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United States
2320 Posts
 Posted 11/05/2019  12:27 am  Show Profile   Check canadian_coins's eBay Listings Bookmark this reply Add canadian_coins to your friends list Get a Link to this Reply
@vonigohcr

100% dead on.

I think my wife and I carry about $40 in cash primarily for school events and donations at the food mart. We have no coins since we never use cash to buy things.

We can still use cheques for school deposits (tuition, meals, etc.) but our school modernized and they now prefer electronic payments.
A picture is worth a thousand words.
Pillar of the Community
Canada
1026 Posts
 Posted 11/12/2019  7:31 pm  Show Profile   Bookmark this reply Add 1cent to your friends list Get a Link to this Reply
Banks are under no obligation to accept "legal tender" anything. A cashless society is the dream of not only banks, but governments as well. Get ready for a tax on every transaction.
Valued Member
United States
454 Posts
 Posted 11/15/2019  12:09 am  Show Profile   Bookmark this reply Add jeffbuckes to your friends list Get a Link to this Reply
Hello from your neighbor to the south...

I use cash and coin every day so this thread interests me. My rule of thumb is anything under US$10 is paid in cash. So I haven't needed to deposit coins in several years because I never accumulate them (I spend them). In my state (Massachusetts), merchants are required by law to accept cash and coin (no limits). It's an anti-discrimination law to protect people who can't or won't get a credit card. Anyway, whenever I read about banks or stores refusing cash or coin I get very frustrated.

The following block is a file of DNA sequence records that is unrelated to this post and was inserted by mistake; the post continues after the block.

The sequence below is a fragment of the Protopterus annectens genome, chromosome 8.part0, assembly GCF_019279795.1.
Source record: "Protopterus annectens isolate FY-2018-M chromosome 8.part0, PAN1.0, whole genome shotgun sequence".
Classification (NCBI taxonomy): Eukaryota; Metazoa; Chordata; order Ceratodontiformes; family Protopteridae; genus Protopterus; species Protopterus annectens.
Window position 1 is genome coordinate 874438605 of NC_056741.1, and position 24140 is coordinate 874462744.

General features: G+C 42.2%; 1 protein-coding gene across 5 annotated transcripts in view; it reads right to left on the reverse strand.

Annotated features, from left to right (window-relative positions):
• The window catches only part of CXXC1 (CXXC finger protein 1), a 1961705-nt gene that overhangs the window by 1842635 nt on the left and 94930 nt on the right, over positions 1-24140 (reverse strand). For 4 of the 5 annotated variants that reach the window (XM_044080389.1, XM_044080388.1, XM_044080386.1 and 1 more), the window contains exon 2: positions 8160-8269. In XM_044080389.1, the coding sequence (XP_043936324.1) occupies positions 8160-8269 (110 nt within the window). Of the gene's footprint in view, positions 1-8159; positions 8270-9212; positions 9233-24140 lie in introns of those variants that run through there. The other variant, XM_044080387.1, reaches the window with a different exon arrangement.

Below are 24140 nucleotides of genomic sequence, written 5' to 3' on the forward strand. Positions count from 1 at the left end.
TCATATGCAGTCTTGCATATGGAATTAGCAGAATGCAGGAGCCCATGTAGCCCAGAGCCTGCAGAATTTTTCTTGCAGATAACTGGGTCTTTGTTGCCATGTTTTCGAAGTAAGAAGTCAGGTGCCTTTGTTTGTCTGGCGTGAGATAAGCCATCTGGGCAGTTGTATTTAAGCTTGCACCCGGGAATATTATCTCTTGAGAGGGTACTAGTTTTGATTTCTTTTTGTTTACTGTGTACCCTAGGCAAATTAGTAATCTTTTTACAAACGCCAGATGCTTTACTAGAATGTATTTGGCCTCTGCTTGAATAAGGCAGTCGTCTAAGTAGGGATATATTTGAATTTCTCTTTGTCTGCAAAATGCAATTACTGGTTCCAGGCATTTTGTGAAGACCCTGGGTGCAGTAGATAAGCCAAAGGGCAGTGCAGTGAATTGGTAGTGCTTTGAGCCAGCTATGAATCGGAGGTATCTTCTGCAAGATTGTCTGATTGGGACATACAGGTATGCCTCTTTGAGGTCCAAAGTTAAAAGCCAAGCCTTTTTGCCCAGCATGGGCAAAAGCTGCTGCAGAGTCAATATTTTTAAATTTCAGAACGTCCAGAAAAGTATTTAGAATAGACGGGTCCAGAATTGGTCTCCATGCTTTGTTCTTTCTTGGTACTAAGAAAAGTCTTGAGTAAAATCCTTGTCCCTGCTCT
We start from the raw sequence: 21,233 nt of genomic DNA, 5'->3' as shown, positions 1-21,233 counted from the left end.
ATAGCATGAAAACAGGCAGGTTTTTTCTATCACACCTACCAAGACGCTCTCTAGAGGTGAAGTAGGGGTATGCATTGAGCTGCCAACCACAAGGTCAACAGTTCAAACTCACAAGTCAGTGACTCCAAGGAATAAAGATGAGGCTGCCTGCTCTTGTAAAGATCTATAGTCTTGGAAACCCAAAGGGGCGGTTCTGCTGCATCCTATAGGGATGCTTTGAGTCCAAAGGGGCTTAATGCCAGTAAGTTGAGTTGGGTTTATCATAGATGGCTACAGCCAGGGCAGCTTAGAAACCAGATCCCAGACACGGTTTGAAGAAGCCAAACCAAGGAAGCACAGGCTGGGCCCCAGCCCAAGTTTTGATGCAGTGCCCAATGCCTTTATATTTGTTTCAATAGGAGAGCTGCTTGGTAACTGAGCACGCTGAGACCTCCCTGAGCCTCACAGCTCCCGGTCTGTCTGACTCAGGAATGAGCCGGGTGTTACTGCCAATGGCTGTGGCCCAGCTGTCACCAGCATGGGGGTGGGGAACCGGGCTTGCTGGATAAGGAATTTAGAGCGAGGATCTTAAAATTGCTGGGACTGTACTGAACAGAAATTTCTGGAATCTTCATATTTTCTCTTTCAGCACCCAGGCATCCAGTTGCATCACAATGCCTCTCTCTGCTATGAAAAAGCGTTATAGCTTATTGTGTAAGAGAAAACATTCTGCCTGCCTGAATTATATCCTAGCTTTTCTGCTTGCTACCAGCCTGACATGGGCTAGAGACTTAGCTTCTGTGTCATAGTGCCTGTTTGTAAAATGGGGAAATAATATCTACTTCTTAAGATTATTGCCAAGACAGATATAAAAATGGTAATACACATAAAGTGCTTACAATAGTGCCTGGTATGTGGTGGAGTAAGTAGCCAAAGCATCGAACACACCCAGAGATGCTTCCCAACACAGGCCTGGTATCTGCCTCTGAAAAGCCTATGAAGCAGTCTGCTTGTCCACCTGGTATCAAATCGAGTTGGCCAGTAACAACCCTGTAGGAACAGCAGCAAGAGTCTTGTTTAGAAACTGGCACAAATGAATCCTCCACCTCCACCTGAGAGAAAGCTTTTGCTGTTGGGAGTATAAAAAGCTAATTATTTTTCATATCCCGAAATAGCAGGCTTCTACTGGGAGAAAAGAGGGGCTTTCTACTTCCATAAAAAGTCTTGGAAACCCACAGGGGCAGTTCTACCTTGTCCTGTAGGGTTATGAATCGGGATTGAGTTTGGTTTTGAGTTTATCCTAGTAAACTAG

Sweden recently tried to get rid of cash transactions, but it was a debacle. Here's an NPR article and quote:

https://www.npr.org/2019/02/11/6913...uch-too-fast


Quote:
Despite the popularity of digital payment systems, studies suggest that the majority of Swedes believe that bills and coins should continue to exist, even if they rarely use them.

One survey by the Swedish polling firm Sifo last year suggested that seven out of 10 Swedes still want the option to be able to use cash as well as cards and apps.


And here's a quote from an article on qz.com:

https://qz.com/1679019/swedens-cash...-since-2007/


Quote:
Some complain that banks and shops, rather than consumers, are unnecessarily accelerating the shift. Critics note that Sweden's banks are abandoning paper notes and coins by refusing to accept and process them, and that stores are widely refusing to accept cash payments. The central bank has suggested (pdf) that banks be required to provide ways to accept cash, and the legal obligation for merchants to accept physical money should be clarified. ... Indeed, some worry that new requirements could backfire, should financial institutions start charging fees to deal with paper currency and metal coins. In all likelihood, Sweden will continue to serve as a laboratory for what happens when a society gives up on cash.